Print

Who Needs a Calendar Anyway?

Written by Rabbi Michael Weygant on . Posted in Festivals

Most of us soon learn that modern life requires careful planning and time management. Who hasn’t been late for an appointment, class or family function at one time or another?

Who hasn’t confused a birthday or an anniversary date or altered vacation plans at the last moment? Ever been late to pay a bill? We as earthbound citizens of 21st Century America tend to be time conscious as we attempt to stay attuned to our daily obligations. We use many methods to do this. The calendar business alone is a multi-million dollar enterprise as are the other technologies available to help us stay on schedule and hopefully on time, which for some of us, is still just a wishful thought. The days of tying a note on our finger to remind us of something important went the way of the Edsel, the dodo bird, and the Soviet Union a long time ago. (Note, though, that ‘honey-do’ lists remain valid.) Computer programs for time management, DayRunner systems, handheld organizers or PDA systems, pagers, instant messenger and voice mail each seek to ‘simplify’ our life and aid us in our quest for timeliness and date keeping. Our sophistication in the realm of time management knows few boundaries as we employ the latest technology to help us not forget that which we deem important to our daily lives throughout the passing year. For better or for worse, we are people with an eye on the calendar as we try to keep our appointed times on a daily basis. Consider, then, this question:

Does GOD have a calendar of His appointed times?

The answer, ascertained in the light of the Bible, is quite clear: He does! The reckoning of time is notable in Scripture from the opening page of Genesis through the testimony of the Book of Revelation. Genesis, for example, informs us that after the six days of creation, the Creator of the Universe crowned His own efforts with the seventh day, or shabbat (Sabbath) rest. Yeshua (Jesus) reminded some of the Pharisees that, “the shabbat was made for man...and that He, “the Son of Man, is Lord of the shabbat.” (Mark 2:27-28) This seventh day, distinguished from the first day through the sixth day, was to be a recurring point of remembrance for the people of Israel throughout our generations, an attestation of His sovereign work and His sovereign provision. Indeed, the shabbat remains a covenant sign for Israel (Exodus 31:16-17) and available to all who honor the GOD of Israel regardless of background (Isaiah 56:6-8). Consequently, the shabbat is the most celebrated of the LORD’s appointed times, is mentioned first among the feasts of Leviticus 23, and has been observed for millennia by the Jewish people and others made aware of its great significance and message of grace. Each week a joyous new celebration of the LORD our GOD, a new Shabbat, begins at sundown on Friday evening.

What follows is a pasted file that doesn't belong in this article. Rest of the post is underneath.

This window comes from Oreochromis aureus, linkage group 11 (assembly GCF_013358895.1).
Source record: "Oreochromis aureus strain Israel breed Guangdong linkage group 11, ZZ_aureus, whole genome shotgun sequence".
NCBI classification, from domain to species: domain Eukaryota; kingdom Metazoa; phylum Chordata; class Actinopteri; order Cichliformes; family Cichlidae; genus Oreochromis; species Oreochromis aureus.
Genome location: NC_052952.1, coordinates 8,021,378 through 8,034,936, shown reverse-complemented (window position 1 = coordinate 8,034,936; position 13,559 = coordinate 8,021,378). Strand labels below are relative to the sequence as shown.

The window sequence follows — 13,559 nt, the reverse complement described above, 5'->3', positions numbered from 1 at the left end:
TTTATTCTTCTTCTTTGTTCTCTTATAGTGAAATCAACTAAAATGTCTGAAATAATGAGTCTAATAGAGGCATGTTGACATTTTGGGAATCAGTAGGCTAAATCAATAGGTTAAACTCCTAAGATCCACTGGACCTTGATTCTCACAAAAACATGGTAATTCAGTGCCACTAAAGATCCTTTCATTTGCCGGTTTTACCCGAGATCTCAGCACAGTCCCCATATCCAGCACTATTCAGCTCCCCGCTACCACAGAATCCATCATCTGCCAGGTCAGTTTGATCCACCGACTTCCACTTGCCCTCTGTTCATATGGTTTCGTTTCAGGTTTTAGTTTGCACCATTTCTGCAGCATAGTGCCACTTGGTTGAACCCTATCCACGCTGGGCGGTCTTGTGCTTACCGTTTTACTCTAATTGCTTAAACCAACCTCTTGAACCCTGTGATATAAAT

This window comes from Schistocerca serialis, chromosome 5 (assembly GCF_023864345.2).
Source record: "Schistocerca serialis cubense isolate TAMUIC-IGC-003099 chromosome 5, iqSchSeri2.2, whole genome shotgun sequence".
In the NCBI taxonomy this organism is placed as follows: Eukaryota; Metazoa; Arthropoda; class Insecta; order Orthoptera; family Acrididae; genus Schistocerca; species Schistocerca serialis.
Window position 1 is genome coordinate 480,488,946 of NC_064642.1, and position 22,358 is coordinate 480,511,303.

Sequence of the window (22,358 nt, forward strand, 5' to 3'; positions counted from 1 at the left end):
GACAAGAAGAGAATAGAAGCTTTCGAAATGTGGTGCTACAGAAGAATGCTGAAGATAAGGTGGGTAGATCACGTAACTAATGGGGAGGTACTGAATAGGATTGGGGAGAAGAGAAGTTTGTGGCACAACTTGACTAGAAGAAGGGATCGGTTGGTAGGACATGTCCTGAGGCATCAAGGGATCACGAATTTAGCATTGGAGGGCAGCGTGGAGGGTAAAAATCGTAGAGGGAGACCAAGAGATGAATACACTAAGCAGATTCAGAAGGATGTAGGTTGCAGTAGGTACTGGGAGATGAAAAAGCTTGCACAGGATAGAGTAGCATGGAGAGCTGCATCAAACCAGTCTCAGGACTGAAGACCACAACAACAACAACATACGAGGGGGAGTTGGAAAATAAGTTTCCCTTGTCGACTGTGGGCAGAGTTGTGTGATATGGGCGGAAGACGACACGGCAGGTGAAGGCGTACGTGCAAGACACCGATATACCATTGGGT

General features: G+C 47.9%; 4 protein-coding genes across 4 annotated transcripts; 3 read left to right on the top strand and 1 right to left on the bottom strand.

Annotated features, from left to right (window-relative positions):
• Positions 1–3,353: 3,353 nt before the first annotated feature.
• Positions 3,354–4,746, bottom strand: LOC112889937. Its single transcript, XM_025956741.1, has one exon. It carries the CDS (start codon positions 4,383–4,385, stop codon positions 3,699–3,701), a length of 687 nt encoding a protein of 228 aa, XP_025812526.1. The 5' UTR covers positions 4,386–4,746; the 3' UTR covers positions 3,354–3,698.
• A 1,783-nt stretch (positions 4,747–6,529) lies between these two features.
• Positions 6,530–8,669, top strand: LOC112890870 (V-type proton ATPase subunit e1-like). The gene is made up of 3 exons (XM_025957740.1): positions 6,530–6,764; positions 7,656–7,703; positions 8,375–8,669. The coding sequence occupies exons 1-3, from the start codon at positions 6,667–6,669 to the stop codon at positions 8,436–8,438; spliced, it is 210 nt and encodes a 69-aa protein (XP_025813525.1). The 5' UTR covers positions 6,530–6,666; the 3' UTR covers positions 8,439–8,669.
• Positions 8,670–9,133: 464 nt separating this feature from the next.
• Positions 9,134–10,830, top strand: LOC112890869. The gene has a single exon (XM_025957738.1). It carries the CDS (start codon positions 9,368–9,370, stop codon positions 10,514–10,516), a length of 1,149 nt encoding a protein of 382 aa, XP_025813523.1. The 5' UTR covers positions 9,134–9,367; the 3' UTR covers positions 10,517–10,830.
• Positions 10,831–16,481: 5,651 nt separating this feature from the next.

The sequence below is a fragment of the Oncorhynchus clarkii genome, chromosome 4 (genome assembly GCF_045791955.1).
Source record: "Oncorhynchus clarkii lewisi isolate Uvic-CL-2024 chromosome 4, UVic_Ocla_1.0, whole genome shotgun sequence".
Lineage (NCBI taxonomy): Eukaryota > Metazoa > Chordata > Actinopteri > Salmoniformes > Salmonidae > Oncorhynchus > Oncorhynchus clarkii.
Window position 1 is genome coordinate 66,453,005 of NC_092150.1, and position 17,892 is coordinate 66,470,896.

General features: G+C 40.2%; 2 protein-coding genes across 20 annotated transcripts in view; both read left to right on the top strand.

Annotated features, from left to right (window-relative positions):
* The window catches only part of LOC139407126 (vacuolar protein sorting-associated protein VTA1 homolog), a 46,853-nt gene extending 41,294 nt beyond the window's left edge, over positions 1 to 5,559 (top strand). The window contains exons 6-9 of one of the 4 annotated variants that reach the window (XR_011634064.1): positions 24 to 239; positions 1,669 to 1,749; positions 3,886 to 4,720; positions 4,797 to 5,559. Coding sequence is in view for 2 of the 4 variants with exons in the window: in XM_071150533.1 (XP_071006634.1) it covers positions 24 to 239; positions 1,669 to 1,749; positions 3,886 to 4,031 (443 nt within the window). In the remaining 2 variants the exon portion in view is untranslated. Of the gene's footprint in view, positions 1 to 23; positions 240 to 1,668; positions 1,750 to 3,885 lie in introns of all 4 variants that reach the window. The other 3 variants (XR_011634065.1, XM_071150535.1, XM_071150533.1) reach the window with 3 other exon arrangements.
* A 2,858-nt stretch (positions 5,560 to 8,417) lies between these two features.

Besides the shabbat, Scripture informs us of six other major holy days. These special days are often termed the Feasts of Israel or the Biblical holy days. They, too, are detailed in chapter 23 of the book of Leviticus. The warming air of springtime ushers in the three spring feasts. These feasts are Passover, the Feast of Unleavened Bread and the Feast of Weeks, also known as Pentecost, or Shavuot. As autumn draws near the fall feasts arrive, each at its divinely ordained time. These remembrances include Rosh Hashana, Yom Kippur and Sukkot, or Tabernacles. These appointed times serve as a season of reflection, prayer and celebration, reminding us anew of the goodness and the kindness of GOD and His blameless character. Not surprisingly, therefore, each of these holy days, both the spring and fall feasts points us directly to Yeshua (Jesus) of Nazareth as the central Person of the season. Yeshua, who is the Lamb of GOD that takes away the sins of the world and the firstfruits of the resurrection of the dead, will return at the appointed time with the blast of the great shofar of GOD to set up His throne in Jerusalem. All the nations will behold His glory as Isaiah 40:5 seems to declare. Those who now place their trust in Messiah Yeshua are entering into an inner shabbat rest in the Holy Spirit as they wait expectantly for His return:

“There remains therefore a rest (Greek word is sabbatismos, likely derived from the Hebrew word, shabbat) for the people of GOD. For he who has entered into His rest has himself also ceased from his works as GOD did from His.” (Hebrews 4:9-10)

As the fall feasts of the LORD draw near, let us reflect on the calendar of the LORD and realize that Yeshua gave His life so that we might serve Him daily with gladness as a repentant yet redeemed people. We gather this season in community as a body of believers, in order to reflect on the great love of GOD for mankind. We should consider with truthfulness the degree of daily faithfulness we have exhibited in response to His sacrificial love. The feasts of the LORD are a great blessing, reminding us that He is LORD, our times are in His hands. Why not enjoy His appointed times as we look to Yeshua, the Author and the Perfecter of our faith? We will certainly be enriched and our obligations, too, may take on a new light in the light of Him.